“As much as we’d hope the impact of race would decline over time … it appears the impact of anti-black sentiment on voting is about the same as it was four years ago,” said Jon Krosnick, a Stanford University professor who worked with AP to develop the survey.

Most Americans expressed anti-Hispanic sentiments, too. In an AP survey done in 2011, 52 percent of non-Hispanic whites expressed anti-Hispanic attitudes. That figure rose to 57 percent in the implicit test. The survey on Hispanics had no past data for comparison.

The AP surveys were conducted with researchers from Stanford University, the University of Michigan and NORC at the University of Chicago.

Experts on race said they were not surprised by the findings.

“We have this false idea that there is uniformity in progress and that things change in one big step. That is not the way history has worked,” said Jelani Cobb, professor of history and director of the Institute for African-American Studies at the University of Connecticut. “When we’ve seen progress, we’ve also seen backlash.”

Obama has tread cautiously on the subject of race, but many
African-Americans have talked openly about perceived antagonism toward them since Obama took office. As evidence, they point to events involving police brutality or cite bumper stickers, cartoons and protest posters that mock the president as a lion or a monkey, or lynch him in effigy.

“Part of it is growing polarization within American society,” said Fredrick Harris, director of the Institute for Research in
African-American Studies at Columbia University. “The last Democrat in the White House said we had to have a national discussion about race. There’s been total silence around issues of race with this president. But, as you see, whether there is silence, or an elevation of the discussion of race, you still have polarization. It will take more generations, I suspect, before we eliminate these deep feelings.”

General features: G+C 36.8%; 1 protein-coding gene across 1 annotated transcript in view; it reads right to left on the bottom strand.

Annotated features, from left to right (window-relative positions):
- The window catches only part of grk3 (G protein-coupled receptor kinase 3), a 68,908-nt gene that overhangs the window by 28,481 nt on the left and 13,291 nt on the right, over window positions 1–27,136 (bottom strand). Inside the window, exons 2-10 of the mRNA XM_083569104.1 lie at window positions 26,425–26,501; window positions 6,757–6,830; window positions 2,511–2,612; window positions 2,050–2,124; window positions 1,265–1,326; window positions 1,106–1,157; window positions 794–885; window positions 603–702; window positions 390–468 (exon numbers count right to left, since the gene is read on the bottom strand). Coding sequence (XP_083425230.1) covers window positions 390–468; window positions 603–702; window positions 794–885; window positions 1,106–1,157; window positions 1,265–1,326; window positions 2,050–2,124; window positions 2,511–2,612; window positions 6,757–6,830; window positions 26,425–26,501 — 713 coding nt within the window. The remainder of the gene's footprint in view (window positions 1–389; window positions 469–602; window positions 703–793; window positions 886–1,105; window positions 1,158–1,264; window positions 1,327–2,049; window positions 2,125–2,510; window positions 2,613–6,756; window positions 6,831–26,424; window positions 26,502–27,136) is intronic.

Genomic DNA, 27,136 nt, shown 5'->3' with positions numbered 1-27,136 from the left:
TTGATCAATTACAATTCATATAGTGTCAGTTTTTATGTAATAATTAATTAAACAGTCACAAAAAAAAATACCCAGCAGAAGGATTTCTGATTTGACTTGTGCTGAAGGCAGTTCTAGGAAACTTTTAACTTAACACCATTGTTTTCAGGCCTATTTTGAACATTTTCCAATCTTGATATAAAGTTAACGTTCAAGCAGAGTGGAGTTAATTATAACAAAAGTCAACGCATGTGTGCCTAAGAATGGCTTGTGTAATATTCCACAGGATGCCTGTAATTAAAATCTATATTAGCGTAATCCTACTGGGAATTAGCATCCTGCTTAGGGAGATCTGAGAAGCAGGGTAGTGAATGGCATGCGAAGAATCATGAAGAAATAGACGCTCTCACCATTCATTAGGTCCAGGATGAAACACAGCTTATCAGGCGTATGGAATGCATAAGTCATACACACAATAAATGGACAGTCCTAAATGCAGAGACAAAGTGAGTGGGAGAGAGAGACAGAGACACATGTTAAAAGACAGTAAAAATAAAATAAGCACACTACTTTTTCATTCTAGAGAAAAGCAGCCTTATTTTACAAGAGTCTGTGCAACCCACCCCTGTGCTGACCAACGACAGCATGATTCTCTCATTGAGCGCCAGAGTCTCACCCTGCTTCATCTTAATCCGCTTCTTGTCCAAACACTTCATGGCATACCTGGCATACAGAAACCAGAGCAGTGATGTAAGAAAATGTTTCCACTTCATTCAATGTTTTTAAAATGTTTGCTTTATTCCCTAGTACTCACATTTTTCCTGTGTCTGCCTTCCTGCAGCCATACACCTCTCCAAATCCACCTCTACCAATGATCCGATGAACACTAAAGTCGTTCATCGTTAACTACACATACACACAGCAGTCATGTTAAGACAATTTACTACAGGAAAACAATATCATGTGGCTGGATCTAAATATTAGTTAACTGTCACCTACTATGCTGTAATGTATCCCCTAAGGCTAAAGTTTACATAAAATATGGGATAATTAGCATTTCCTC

Overall, the survey found that by virtue of racial prejudice, Obama could lose 5 percentage points off his share of the popular vote in his Nov. 6 contest against Republican challenger Mitt Romney. But Obama also stands to benefit from a 3 percentage point gain due to pro-black sentiment, researchers said. Overall, that means an estimated net loss of 2 percentage points due to anti-black attitudes.

The poll finds that racial prejudice is not limited to one group of partisans. Although Republicans were more likely than Democrats to express racial prejudice in the questions measuring explicit racism (79 percent among Republicans compared with 32 percent among Democrats), the implicit test found little difference between the two parties. That test showed a majority of both Democrats and Republicans held anti-black feelings (55 percent of Democrats and 64 percent of Republicans), as did about half of political independents (49 percent).

Obama faced a similar situation in 2008, the survey then found.

The AP developed the surveys to measure sensitive racial views in several ways and repeated those studies several times between 2008 and 2012.

The explicit racism measures asked respondents whether they agreed or disagreed with a series of statements about black and Hispanic people. In addition, the surveys asked how well respondents thought certain words, such as “friendly,” ”hardworking,” ”violent” and “lazy,” described blacks, whites and Hispanics.

The same respondents were also administered a survey designed to measure implicit racism, in which a photo of a black, Hispanic or white male flashed on the screen before a neutral image of a Chinese character. The respondents were then asked to rate their feelings toward the Chinese character. Previous research has shown that people transfer their feelings about the photo onto the character, allowing researchers to measure racist feelings even if a respondent does not acknowledge them.

Results from those questions were analyzed with poll takers’ ages, partisan beliefs, views on Obama and Romney and other factors, which allowed researchers to predict the likelihood that people would vote for either Obama or Romney. Those models were then used to estimate the net impact of each factor on the candidates’ support.